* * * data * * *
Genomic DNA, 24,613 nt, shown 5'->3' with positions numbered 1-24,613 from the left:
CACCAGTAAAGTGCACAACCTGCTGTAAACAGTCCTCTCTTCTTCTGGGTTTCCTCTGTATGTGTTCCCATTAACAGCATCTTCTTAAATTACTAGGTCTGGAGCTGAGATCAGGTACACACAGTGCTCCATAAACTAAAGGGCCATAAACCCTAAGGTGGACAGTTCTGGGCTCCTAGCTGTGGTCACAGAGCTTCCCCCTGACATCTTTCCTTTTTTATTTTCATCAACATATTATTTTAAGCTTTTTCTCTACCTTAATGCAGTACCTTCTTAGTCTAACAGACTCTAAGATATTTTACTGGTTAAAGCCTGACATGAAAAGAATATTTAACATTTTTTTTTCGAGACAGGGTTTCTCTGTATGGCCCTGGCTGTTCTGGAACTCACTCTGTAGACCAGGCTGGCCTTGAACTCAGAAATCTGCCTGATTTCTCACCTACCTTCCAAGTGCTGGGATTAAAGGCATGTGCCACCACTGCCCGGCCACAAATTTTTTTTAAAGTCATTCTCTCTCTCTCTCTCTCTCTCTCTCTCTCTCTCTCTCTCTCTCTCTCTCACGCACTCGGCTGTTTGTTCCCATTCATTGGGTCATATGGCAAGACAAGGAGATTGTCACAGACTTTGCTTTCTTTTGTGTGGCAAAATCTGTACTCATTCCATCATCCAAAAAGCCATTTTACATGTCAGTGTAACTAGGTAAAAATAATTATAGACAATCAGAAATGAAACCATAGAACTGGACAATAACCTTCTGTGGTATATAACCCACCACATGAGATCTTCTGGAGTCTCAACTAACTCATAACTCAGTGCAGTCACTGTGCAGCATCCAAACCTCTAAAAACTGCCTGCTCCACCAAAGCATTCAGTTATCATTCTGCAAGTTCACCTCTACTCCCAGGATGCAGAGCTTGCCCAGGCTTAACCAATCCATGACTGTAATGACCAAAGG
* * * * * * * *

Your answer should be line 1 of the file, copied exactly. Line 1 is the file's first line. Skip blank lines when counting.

Genomic DNA, 24,613 nt, shown 5'->3' with positions numbered 1-24,613 from the left: